History’s greatest meeting place

From this teeming heart of Ancient Rome, the empire was ruled and celebrated in the civic centre.

Written by Michael Turtle

Michael Turtle is the founder of Time Travel Turtle. A journalist for more than 20 years, he's been travelling the world since 2011.

Michael Turtle is the founder of Time Travel Turtle and has been travelling full time for a decade.


The Roman Forum, Rome, Italy

At its peak around the second century AD, the Roman Empire spread across more than five million square kilometres.

Using modern geography, the empire went from Spain and Morocco in the west to Iran in the east. It went from the United Kingdom in the north to Egypt in the south.

Look at a map of Europe and North Africa and then imagine most of it covered by the Romans.

Roman Forum, Rome, Italy

Controlling such a huge area was a difficult task and, as historians know, eventually it became too hard and the empire began to break apart. But there were many centuries when the power of the Senate, the Emperor and the associated bureaucracy successfully governed their land from Rome.

At the centre of it all was the Roman Forum.

Roman Forum, Rome, Italy

The Roman Forum was more than politics, though. It was the teeming heart of the empire and the city. It was where the population gathered to hear orations, take part in processions, watch trials, and vote in elections.

The site was also extremely important for commerce. It served as an enormous market, attracting tens of thousands of visitors, with stalls, shops and taverns throughout the area at different stages in history.

Roman Forum, Rome, Italy

Over time, though, the civic aspects of the forum took over and most of the markets moved to other places in the city where they had more space.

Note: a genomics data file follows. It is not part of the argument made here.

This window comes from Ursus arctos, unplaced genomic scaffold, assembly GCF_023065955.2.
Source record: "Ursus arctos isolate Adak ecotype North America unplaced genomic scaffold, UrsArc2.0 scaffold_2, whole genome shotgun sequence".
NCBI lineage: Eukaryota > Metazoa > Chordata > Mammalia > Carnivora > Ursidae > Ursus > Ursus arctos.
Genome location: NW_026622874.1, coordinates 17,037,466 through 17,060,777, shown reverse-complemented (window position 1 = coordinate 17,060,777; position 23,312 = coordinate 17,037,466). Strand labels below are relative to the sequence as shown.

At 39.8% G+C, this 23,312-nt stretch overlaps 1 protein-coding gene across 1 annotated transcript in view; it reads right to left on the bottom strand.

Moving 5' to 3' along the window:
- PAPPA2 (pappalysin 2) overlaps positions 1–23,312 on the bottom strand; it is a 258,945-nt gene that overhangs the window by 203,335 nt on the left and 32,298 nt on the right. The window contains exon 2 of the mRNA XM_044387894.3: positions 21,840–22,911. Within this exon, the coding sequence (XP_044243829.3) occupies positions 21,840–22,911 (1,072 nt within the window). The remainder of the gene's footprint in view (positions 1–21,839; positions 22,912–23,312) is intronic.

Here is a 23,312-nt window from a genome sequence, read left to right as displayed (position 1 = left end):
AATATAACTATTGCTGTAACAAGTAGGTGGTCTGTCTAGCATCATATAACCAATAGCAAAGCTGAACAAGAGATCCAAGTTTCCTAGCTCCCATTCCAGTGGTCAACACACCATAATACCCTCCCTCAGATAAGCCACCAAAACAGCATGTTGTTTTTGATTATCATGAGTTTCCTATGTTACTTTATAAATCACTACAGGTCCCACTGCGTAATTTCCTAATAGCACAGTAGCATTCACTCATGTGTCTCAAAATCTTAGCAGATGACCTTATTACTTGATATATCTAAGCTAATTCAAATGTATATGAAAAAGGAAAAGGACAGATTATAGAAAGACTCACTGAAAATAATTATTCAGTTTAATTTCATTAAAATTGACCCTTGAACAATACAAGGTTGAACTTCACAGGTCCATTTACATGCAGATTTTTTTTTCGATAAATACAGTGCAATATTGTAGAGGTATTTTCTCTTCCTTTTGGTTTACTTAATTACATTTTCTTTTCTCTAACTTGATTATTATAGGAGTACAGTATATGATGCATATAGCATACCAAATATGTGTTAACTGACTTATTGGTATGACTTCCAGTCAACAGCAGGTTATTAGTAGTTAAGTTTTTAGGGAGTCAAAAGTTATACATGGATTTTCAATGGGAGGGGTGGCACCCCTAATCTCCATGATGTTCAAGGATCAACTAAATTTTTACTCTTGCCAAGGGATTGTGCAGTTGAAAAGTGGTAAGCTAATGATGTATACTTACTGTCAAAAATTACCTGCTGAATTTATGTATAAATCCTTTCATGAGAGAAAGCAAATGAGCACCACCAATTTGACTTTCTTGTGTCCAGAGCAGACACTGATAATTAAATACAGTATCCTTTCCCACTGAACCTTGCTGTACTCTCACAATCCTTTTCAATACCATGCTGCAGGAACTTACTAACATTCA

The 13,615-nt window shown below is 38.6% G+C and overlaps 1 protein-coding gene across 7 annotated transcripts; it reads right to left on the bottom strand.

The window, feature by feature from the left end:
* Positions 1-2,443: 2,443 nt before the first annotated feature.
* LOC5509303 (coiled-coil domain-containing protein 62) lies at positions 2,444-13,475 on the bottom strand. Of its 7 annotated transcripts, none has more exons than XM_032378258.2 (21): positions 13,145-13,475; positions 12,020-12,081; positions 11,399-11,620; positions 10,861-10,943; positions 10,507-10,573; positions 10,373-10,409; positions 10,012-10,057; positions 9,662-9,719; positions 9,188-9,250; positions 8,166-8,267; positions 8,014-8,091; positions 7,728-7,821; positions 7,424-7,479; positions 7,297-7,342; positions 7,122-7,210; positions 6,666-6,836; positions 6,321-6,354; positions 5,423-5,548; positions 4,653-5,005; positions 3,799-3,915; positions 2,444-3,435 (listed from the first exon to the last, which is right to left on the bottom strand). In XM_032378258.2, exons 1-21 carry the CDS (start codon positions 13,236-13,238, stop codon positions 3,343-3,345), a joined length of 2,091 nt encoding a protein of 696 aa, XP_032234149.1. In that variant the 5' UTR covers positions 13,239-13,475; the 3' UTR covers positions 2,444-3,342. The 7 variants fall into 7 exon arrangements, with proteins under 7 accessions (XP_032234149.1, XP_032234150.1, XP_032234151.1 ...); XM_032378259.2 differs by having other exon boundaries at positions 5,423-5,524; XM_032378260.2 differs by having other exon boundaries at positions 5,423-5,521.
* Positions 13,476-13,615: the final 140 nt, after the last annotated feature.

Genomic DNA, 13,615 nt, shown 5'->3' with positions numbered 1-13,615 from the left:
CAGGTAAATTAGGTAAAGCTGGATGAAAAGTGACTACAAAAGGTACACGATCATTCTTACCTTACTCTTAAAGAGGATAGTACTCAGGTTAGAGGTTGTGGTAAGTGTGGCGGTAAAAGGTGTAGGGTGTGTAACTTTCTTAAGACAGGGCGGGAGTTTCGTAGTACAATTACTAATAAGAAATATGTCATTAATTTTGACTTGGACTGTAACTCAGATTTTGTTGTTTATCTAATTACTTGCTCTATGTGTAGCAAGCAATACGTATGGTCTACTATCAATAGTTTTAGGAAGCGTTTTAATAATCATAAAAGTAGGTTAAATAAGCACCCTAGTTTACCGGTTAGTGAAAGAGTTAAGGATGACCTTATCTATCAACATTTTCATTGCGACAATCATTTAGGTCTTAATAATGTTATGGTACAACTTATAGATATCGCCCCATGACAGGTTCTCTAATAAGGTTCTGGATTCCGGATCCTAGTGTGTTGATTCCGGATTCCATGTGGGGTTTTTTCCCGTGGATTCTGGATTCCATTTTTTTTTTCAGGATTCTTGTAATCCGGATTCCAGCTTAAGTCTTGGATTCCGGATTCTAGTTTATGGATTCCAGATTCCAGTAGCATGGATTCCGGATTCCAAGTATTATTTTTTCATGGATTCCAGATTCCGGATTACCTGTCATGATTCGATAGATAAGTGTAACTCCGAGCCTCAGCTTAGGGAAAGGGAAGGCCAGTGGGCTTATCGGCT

In the Roman Forum, politics, religion and high society created their ultimate meeting place – one of the greatest the world would ever see.

Roman Forum, Rome, Italy

What to see at the Roman Forum

I come in to the Roman Forum from the northeastern entrance after visiting the Colosseum. The Arch of Titus stands tall, greeting me.

It’s a barrier, causing me to pause and consider where I am, yet it is also an invitation to enter. How many people over how many centuries have done the same thing?

Roman Forum, Rome, Italy

Below the arch, stretching out for hundreds of metres ahead of me, is the central thoroughfare of the forum. I walk down the steps and then follow it along to the end.

It’s not a grand avenue these days, more a meandering path that bends through the remains of buildings.

To the right, the Basilica of Maxentius dominates. The three vaults that remain are enormous and they make me feel small down here on the ground. It was built in 308 AD and was the largest building at the time.

Roman Forum, Rome, Italy

As I slowly make my way through, more buildings make me stop and consider perspective.

The Temple of Antoninus and Faustina, a bit further along on the right, is particularly impressive. It was built in 141 AD but turned into a Catholic church in the seventh century.

Roman Forum, Rome, Italy

Many of the structures just have their foundation or lower walls, like the House of Vestals, which would once have been a three-storey palace with 50 rooms and a central courtyard with a pool.

Or there are the three sad columns that are all that’s really left of the Temple of Castor and Pollux which was used by the Senate as a meeting place sometimes.

Roman Forum, Rome, Italy

At the western end, is the official meeting place of the Senate, the Curia Julia, built in 44 BC by Julius Caesar.

There’s the impressive marble Arch of Septimius Severus, built to commemorate the Parthian victories of Emperor Septimius Severus and his two sons, Caracalla and Geta.

And there is what remains of the great Temple of Saturn, the eight surviving columns that appear so iconic.

Roman Forum, Rome, Italy

I like the view from the western end. From here you get a sense of the scale of the Roman Forum and you can see how the different areas connect together. It’s much easier from this side to imagine the ground bustling with people and impressive buildings all throughout.

And from here, you can also see Palatine Hill.

Roman Forum, Rome, Italy

Palatine Hill

Palatine Hill is not technically a part of the Roman Forum but, from the perspective of a tourist, they are effectively the same site, in that a ticket gives you entry to both and you’ll move between the two without realising exactly where one ends and the other begins.

Roman Forum, Rome, Italy

Palatine Hill is the most central of Rome’s seven hills and, in many ways, it was the centre of Rome’s story.